GST203       INTRODUCTION TO PHILOSOPHY AND LOGIC

                                                                                                                          (2 CREDIT UNITS C)

Definition and Scope of Philosophy, Philosophy as the Parent Discipline, Branches of Philosophy, Philosophy and Other Disciplines, Sources of Knowledge and Criteria for Knowing. Definition and Scope of Logic, Logic’s Vocabulary, Valid, Invalid, Deductive and Inductive Arguments, Language and its Functions. Fallacies, Definitions, Categorical Propositions, Syllogisms, Symbolizing in Logic, Truth Table Analysis, Logical Proofs of Validity Using Truth Tables, Rules of Inference and Argument Forms, Laws of Thought.

 

MAC212    MEDIA AND SOCIETY                                                             (3 CREDIT UNITS E)

Introduction defining the course title and explaining the link between Media Communication and the Society.  Elements of communication, the cultural and social process of communication. Emphasis on sociological problems, themes and concepts. Juxtapose mass communication against the major social institutions e.g. school, churches, mosques, families, marriages, cultural organizations and groups etc.  Focus on the sociology of mass communication, professionalism in journalism, mass media message/content).Review the issues of cultural imperialism arising from media dependency.  Control of mass media organizations and communication politics.  The Role of Communication in National Development

 

PCR272          CONCEPTS AND PRACTICE OF PEACE BUILDING       (3 CREDIT UNITS E)

Definitions of concepts such as: conflict, peace, peace-keeping, peace-making, peace-enforcement and peace-building; causes of conflicts, types of conflicts, processes of conflict resolution and transformation; agents of peace building; multi-track diplomacy; the roles of government, regional, continental and international organizations in global peace and security; challenges of peace and conflict management, peace building and post-conflict reconstruction.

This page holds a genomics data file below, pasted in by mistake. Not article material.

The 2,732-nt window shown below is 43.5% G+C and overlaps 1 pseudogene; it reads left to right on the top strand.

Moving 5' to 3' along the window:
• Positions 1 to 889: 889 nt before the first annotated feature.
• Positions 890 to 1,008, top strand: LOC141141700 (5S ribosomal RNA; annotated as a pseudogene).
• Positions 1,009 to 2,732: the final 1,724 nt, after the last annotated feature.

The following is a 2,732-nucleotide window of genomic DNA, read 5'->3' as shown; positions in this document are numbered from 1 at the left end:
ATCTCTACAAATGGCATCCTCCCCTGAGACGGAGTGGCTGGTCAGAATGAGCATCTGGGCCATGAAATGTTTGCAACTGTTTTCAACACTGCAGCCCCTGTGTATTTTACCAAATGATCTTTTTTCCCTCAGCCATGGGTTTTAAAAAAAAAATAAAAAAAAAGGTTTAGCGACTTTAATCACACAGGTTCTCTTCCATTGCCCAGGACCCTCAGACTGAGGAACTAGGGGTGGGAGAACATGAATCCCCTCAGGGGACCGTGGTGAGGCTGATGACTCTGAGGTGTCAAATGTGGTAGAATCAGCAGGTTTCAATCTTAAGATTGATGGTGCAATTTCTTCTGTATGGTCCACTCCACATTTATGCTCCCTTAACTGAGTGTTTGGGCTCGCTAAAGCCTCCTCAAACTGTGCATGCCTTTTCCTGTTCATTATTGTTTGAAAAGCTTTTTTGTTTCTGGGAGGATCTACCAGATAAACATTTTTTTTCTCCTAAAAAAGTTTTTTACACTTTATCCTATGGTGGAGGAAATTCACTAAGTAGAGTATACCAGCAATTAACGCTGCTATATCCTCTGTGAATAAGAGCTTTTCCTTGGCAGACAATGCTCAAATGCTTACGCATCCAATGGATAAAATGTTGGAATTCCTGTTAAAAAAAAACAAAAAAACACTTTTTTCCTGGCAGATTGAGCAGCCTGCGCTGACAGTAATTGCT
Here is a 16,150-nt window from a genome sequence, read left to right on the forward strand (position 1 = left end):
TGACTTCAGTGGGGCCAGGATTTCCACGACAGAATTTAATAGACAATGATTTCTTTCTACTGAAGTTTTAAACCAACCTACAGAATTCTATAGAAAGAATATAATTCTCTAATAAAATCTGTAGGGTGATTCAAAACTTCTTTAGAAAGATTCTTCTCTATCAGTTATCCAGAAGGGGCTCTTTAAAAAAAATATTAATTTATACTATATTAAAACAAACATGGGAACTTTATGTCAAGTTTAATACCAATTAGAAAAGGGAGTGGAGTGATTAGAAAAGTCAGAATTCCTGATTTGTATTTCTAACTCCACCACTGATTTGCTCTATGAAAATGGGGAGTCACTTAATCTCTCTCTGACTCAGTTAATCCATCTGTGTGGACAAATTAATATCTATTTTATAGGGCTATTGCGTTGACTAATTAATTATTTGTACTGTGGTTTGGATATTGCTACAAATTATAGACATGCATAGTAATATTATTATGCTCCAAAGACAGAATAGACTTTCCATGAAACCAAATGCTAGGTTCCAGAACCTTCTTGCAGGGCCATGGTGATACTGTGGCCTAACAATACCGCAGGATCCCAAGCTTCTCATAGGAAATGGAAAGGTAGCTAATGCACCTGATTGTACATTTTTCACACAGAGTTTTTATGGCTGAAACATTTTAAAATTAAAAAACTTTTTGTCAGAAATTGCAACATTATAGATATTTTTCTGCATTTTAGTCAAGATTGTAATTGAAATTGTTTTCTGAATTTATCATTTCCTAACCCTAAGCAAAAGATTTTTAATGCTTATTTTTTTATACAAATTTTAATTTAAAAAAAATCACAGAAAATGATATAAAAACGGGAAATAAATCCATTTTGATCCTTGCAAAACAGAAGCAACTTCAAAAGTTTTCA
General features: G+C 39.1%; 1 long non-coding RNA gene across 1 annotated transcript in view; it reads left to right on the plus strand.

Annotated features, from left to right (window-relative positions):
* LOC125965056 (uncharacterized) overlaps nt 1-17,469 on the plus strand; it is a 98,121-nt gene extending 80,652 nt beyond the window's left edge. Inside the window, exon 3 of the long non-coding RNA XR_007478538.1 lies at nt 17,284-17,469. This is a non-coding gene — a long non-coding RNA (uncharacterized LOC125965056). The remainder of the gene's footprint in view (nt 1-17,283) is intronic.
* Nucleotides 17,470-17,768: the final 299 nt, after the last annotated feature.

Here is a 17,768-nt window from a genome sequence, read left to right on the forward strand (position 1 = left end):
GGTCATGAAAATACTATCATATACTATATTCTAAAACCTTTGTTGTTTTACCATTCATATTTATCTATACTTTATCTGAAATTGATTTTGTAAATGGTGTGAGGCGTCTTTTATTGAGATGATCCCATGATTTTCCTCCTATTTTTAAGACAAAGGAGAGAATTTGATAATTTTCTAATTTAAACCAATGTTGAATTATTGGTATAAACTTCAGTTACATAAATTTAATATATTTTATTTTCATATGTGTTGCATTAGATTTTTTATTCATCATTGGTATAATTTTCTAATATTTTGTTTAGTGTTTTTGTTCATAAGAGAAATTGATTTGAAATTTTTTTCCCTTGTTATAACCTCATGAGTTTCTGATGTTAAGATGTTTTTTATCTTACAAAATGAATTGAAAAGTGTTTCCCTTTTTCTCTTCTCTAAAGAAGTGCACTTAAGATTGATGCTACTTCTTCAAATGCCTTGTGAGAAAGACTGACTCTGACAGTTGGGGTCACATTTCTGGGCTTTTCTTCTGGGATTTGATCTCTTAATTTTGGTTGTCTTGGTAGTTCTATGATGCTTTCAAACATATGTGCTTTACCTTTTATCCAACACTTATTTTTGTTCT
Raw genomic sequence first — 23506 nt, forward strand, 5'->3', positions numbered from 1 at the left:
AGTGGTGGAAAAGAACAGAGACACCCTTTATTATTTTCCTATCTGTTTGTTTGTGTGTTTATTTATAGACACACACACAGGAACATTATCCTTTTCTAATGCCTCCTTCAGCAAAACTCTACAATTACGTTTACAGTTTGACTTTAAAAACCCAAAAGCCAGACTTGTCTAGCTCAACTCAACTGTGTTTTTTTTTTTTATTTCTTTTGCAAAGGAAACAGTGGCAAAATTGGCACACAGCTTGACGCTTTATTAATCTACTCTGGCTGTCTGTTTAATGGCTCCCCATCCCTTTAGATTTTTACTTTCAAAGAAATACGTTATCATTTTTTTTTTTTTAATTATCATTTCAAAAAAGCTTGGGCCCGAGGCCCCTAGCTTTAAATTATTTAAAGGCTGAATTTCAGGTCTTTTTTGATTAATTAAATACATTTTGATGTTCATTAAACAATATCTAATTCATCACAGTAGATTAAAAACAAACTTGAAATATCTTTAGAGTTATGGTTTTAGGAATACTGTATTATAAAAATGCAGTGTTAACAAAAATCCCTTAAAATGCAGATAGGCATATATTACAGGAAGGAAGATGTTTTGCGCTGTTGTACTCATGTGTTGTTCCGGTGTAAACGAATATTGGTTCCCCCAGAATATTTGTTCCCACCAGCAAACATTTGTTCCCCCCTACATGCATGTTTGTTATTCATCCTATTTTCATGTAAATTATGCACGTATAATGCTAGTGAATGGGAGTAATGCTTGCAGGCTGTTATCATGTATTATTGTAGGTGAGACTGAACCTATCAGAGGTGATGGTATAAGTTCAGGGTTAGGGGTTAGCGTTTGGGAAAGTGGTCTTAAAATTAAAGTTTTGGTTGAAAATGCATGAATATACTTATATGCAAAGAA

ENG 311         RESEARCH METHODS                                                            (3 CREDIT UNITS C)

Students’ collection of their own language data; analysis of data collected, working either individually or in small groups of two/three. Basic concepts of language field work; field methods; questionnaire sampling; etc. Prerequisites are ENG 222, ENG 241, and ENG 223.

 

ENG 321      CONTEMPORARY ENGLISH USAGE                                       (3 CREDIT UNITS C)

English in use in English-speaking communities; attitude to usage; the notion of                      ‘correctness’ versus ‘grammaticalness’; variations in use; and the problem of defining ‘standard English’ worldwide.

 

ENG 341         THE PHONOLOGY OF ENGLISH                                           (3 CREDIT UNITS C)

Segmental and non-segmental phonemes of the English Language and their organisation in concrete discourse; practical exercises to improve the students’ perception and production of these sounds; various approaches to the description of English phonology (phonemic, prosodic, generative). The use of practical exercises through practical spoken English software would also be encouraged among the students.

 

ENG 351         INTRODUCTION TO APPLIED LINGUISTICS                   (3 CREDIT UNITS C)

An overview of history and development of applied linguistics; theories and principles of applied linguistics as they apply in the African context; major areas of current research and theory; interdisciplinary nature of the discipline; relevance to English language teaching; first and second language acquisition, contrastive analysis, error analysis, discourse analysis, performance analysis; language teaching  and applied linguistics- first, second, and foreign languages; Language in applied linguistics- levels and scope of applied description; Socio-cultural competence- context and culture in language teaching; Attestedness: corpus linguistics and language teaching-authenticity, reality, and artifice in language use and learning; Interlingual and intralingual language teaching-direct method: political, pedagogic, psycholinguistic perspectives; aims of language teaching and learning- learner purposes, language uses and applied linguistic theories; how, where and when general linguistics can be applied both to practical uses and to the non – linguistic fields; use of linguistics in language teaching, language testing, language standardization, planning and development, the creation of orthographies and compilation of dictionaries.